I would LOVE to see more fruit trees here in Burlington.
Definitely, we'd have to promote the ones that can grow in our climate (But that is quite a few - plums, cherries, apples, peaches [yes, peaches, I just learned that there is a variety that will grow and produce here...] In addition to trees as Mark is suggesting, I can imagine raspberry patches, blueberry bushes, etc.
Out in Eugene, OR, all along the running paths in the city, are wild blackberries - talk about incentive for going running!
Now, as to what might get in the way of having the city of Burlington sponsor or co-sponsor an initiative like this....
I am not a fruit farmer, so I have no idea what sort of maintenance and care would be needed to keep the fruit trees healthy, producing and vital. It may be that in order for there to be a worthwhile return (read: lots of fruit!) that there would be too much necessary time and financial investment for upkeep. (would people volunteer?) I do know that apple trees can be finicky. Another consideration is pests; to spray or not to spray? If we don't spray chemicals on the city's trees, then organic pest control methods will need to be utilized; this is, again, more expensive and time consuming. (In addition, does the city take care its non-fruiting landscaping without chemicals? probably not, so this means that even if fruit trees are not sprayed, they will be subject to the chemicals that are sprayed on it's neighboring bush or hedge or tree.) One other thought that I just had is that I imagine that fruit trees that are not fully picked over will tend to have a ton of rotting fruit below it (those crabapple trees we already have do that). This may or may not be seen as an issue - I can imagine that it would be.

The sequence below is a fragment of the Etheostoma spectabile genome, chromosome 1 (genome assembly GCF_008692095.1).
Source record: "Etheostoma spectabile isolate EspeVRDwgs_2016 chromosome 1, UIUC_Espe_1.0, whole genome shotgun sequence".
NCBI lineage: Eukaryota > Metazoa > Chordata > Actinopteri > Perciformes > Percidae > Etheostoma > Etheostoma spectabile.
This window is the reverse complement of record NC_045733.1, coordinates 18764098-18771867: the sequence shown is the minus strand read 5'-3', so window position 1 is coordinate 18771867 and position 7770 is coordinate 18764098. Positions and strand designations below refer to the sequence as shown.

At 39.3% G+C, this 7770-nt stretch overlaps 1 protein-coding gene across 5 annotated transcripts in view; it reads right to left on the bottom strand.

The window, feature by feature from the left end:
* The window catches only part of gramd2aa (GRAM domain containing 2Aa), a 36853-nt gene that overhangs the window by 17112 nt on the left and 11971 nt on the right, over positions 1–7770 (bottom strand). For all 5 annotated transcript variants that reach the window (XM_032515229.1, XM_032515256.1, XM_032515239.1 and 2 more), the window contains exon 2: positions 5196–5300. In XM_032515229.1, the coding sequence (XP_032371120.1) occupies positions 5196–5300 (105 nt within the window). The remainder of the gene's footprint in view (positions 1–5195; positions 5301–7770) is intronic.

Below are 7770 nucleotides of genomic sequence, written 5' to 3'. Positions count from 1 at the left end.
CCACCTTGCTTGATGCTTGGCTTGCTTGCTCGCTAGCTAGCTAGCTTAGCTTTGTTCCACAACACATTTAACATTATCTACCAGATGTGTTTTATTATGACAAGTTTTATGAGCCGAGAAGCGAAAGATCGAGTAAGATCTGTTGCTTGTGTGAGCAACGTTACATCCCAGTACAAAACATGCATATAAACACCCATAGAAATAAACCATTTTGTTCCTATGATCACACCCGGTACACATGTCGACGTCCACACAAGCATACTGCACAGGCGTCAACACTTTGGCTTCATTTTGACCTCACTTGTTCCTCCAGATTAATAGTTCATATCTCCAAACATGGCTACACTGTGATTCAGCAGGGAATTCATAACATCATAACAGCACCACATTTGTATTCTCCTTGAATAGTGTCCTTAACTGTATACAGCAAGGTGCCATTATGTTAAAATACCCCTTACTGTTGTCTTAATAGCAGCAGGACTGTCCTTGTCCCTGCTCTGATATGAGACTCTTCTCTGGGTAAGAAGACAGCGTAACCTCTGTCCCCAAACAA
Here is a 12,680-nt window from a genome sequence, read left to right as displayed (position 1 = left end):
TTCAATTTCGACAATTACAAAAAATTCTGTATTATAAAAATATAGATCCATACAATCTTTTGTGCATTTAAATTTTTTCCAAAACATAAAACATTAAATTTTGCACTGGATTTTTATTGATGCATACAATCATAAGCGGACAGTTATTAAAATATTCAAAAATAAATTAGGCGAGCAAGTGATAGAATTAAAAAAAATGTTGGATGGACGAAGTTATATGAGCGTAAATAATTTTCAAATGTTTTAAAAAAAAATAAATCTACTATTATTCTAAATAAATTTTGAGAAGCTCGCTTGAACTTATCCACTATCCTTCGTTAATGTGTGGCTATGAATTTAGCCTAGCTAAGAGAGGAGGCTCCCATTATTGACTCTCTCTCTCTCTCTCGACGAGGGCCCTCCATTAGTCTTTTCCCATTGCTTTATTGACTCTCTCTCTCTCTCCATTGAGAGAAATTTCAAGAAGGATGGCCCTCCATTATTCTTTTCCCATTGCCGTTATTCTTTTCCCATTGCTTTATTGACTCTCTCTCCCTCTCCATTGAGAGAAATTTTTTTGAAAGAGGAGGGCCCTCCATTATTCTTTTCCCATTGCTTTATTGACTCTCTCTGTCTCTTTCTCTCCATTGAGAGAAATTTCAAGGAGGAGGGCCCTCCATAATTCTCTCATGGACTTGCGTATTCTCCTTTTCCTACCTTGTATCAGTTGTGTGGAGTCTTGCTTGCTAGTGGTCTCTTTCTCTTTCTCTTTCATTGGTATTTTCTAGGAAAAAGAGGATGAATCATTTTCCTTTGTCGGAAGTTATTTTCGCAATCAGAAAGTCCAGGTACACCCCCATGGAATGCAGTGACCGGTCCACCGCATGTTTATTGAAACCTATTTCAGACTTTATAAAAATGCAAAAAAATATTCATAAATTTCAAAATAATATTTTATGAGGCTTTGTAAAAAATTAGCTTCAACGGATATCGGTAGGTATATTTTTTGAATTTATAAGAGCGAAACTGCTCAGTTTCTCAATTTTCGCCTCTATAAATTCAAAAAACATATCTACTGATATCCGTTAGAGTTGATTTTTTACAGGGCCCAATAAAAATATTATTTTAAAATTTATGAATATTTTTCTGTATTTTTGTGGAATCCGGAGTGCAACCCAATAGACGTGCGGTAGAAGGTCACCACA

BUT, I don't mean to be all negative. In typing this, I remember an E-town show (it's a live music radio show with a social action mission) that gave a community action award (An E-chievement Award) to a gentleman who created a non-profit group whose mission it was to distribute incredibly inexpensive or free fruit trees to neighborhoods and families. I'll try to find out more information on that, but I do think that bringing local even more local, as in neighborhoods and families, may be a way to encourage what you are talking about Mark. Imagine if neighborhoods or family backyards had fruit trees that groups of families could cooperatively manage, take responsibility for and then preserve, can, ferment, bake and cook for everyone!
It's not that I don't think that we wouldn't be able to effect changes for public land, the issues that I mentioned above are just my thoughts on things that might get in the way.
(And, by the way, the crabapple trees do fruit later in the summer/fall, and I've certainly harvested a few here and there - there are some great crabapple jams, pie filling recipes and country wines out there!)